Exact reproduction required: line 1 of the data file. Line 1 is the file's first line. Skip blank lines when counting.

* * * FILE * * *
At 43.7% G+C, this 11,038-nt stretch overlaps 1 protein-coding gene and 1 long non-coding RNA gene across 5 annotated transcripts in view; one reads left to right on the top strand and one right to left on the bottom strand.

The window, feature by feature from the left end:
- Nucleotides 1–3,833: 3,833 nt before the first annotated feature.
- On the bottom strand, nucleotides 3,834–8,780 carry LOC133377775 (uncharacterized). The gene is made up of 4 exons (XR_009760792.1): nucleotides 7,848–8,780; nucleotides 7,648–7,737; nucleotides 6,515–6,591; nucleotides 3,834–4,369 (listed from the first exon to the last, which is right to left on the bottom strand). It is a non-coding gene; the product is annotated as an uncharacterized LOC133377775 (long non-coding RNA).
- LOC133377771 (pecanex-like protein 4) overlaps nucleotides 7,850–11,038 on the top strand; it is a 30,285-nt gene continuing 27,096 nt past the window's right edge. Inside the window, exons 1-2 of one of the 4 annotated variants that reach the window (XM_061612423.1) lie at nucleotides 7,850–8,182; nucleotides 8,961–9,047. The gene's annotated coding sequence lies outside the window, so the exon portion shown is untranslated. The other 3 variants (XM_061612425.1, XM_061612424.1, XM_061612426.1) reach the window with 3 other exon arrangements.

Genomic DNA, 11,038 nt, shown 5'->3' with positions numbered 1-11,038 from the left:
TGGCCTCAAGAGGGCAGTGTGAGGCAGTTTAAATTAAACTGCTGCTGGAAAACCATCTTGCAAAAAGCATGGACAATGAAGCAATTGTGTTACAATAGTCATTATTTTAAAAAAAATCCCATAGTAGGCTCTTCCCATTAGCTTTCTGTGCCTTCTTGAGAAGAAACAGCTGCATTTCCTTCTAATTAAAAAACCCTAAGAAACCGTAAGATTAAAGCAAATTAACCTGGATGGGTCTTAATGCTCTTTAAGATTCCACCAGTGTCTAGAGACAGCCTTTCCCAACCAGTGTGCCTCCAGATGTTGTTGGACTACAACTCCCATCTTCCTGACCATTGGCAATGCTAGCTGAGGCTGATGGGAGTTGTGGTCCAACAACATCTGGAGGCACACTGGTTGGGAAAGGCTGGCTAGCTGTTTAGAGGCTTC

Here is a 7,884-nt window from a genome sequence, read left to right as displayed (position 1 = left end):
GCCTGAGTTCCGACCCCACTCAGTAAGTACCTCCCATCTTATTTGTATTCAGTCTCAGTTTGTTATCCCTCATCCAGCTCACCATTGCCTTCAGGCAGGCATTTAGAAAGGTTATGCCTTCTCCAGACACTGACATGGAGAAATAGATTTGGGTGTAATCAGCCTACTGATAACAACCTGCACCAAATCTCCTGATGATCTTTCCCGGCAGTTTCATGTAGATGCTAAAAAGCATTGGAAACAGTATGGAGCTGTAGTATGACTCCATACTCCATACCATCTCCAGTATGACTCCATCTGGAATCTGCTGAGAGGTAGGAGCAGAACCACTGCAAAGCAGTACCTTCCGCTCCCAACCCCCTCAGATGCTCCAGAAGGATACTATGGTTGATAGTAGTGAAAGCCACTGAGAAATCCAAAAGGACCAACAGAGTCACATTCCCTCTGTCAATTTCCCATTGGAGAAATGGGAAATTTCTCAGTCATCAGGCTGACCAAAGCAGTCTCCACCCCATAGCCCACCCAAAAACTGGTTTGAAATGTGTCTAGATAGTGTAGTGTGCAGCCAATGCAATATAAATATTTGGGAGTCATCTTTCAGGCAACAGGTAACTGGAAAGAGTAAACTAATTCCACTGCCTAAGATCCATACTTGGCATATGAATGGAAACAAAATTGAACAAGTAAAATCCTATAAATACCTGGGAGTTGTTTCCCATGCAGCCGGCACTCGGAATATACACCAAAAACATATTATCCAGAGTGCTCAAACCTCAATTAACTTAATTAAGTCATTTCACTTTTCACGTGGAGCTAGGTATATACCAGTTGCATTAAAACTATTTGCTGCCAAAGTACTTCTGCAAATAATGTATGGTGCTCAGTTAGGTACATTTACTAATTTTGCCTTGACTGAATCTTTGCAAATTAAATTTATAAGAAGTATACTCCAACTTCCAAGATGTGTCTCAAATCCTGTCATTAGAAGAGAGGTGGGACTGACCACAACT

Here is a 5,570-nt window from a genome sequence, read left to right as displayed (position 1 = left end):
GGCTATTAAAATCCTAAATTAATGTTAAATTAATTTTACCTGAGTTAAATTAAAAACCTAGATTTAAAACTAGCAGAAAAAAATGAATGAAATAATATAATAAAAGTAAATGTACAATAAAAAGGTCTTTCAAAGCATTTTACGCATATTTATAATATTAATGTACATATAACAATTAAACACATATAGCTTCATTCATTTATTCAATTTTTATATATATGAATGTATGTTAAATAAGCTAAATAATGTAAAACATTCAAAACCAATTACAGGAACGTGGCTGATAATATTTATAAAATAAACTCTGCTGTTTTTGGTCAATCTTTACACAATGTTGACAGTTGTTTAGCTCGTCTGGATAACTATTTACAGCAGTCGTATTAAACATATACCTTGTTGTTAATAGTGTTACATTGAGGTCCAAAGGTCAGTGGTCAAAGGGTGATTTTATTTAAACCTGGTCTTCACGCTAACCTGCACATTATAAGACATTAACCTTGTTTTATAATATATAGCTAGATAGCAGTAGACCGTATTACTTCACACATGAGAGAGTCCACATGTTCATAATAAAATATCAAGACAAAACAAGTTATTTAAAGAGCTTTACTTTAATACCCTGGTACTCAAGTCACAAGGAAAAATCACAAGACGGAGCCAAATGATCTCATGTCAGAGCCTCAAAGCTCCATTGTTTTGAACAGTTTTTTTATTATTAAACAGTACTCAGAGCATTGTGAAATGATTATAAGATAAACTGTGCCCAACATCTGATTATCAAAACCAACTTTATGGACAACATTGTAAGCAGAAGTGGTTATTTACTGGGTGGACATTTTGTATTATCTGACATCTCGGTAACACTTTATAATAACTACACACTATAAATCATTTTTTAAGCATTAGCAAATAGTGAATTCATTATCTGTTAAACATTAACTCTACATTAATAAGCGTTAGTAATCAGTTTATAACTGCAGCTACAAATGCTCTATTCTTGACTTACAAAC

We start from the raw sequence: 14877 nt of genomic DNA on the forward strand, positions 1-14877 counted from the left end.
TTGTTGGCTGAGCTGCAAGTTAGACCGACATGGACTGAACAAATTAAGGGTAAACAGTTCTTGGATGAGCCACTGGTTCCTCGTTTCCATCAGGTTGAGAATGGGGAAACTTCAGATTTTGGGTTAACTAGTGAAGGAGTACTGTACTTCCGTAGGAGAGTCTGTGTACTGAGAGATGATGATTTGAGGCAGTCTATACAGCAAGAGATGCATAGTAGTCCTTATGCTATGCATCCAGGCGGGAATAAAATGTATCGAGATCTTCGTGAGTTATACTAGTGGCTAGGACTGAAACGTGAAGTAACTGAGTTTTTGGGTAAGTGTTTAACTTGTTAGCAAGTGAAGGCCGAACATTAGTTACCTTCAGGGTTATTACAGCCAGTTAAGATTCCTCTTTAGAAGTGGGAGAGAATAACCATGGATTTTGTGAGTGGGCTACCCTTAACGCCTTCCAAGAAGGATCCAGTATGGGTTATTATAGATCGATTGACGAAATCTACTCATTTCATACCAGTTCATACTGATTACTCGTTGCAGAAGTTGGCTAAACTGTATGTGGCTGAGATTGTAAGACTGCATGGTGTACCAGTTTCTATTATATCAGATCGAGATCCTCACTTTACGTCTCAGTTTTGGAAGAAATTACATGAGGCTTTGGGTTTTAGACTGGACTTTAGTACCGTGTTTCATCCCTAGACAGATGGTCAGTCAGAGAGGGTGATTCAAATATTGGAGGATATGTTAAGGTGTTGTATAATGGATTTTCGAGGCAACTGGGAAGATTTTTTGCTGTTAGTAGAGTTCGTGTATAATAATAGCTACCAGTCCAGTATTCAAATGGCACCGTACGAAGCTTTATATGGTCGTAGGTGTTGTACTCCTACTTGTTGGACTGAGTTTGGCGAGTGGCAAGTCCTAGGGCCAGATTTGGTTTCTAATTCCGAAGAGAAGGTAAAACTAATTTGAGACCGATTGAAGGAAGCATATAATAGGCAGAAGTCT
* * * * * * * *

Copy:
At 43.7% G+C, this 11,038-nt stretch overlaps 1 protein-coding gene and 1 long non-coding RNA gene across 5 annotated transcripts in view; one reads left to right on the top strand and one right to left on the bottom strand.